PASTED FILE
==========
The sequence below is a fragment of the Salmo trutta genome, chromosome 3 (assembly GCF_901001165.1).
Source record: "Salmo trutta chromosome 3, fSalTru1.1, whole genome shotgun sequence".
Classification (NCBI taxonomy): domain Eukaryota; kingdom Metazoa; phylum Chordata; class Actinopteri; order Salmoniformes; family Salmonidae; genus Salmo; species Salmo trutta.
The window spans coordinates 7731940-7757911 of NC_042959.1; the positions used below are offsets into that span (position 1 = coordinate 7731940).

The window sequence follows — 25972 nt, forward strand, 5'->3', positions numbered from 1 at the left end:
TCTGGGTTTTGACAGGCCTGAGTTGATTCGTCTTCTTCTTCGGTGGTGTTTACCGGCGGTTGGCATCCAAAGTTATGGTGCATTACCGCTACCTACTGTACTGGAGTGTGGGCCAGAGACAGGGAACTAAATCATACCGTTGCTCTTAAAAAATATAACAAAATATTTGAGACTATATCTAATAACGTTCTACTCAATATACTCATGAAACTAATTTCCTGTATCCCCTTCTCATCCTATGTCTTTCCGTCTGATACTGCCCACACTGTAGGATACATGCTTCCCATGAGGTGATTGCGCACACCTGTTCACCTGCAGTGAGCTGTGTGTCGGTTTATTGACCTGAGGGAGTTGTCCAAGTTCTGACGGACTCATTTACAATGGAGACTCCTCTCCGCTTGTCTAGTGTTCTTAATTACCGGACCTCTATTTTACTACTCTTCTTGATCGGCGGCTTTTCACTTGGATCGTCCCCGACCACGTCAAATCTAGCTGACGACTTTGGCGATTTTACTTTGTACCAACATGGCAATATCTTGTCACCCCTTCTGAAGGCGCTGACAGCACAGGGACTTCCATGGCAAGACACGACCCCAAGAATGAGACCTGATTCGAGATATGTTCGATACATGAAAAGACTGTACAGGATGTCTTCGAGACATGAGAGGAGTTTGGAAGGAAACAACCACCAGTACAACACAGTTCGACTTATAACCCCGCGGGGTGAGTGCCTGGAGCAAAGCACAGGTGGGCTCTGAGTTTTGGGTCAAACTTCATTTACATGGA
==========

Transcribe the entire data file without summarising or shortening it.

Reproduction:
The sequence below is a fragment of the Salmo trutta genome, chromosome 3 (assembly GCF_901001165.1).
Source record: "Salmo trutta chromosome 3, fSalTru1.1, whole genome shotgun sequence".
Classification (NCBI taxonomy): domain Eukaryota; kingdom Metazoa; phylum Chordata; class Actinopteri; order Salmoniformes; family Salmonidae; genus Salmo; species Salmo trutta.
The window spans coordinates 7731940-7757911 of NC_042959.1; the positions used below are offsets into that span (position 1 = coordinate 7731940).

The window sequence follows — 25972 nt, forward strand, 5'->3', positions numbered from 1 at the left end:
TCTGGGTTTTGACAGGCCTGAGTTGATTCGTCTTCTTCTTCGGTGGTGTTTACCGGCGGTTGGCATCCAAAGTTATGGTGCATTACCGCTACCTACTGTACTGGAGTGTGGGCCAGAGACAGGGAACTAAATCATACCGTTGCTCTTAAAAAATATAACAAAATATTTGAGACTATATCTAATAACGTTCTACTCAATATACTCATGAAACTAATTTCCTGTATCCCCTTCTCATCCTATGTCTTTCCGTCTGATACTGCCCACACTGTAGGATACATGCTTCCCATGAGGTGATTGCGCACACCTGTTCACCTGCAGTGAGCTGTGTGTCGGTTTATTGACCTGAGGGAGTTGTCCAAGTTCTGACGGACTCATTTACAATGGAGACTCCTCTCCGCTTGTCTAGTGTTCTTAATTACCGGACCTCTATTTTACTACTCTTCTTGATCGGCGGCTTTTCACTTGGATCGTCCCCGACCACGTCAAATCTAGCTGACGACTTTGGCGATTTTACTTTGTACCAACATGGCAATATCTTGTCACCCCTTCTGAAGGCGCTGACAGCACAGGGACTTCCATGGCAAGACACGACCCCAAGAATGAGACCTGATTCGAGATATGTTCGATACATGAAAAGACTGTACAGGATGTCTTCGAGACATGAGAGGAGTTTGGAAGGAAACAACCACCAGTACAACACAGTTCGACTTATAACCCCGCGGGGTGAGTGCCTGGAGCAAAGCACAGGTGGGCTCTGAGTTTTGGGTCAAACTTCATTTACATGGA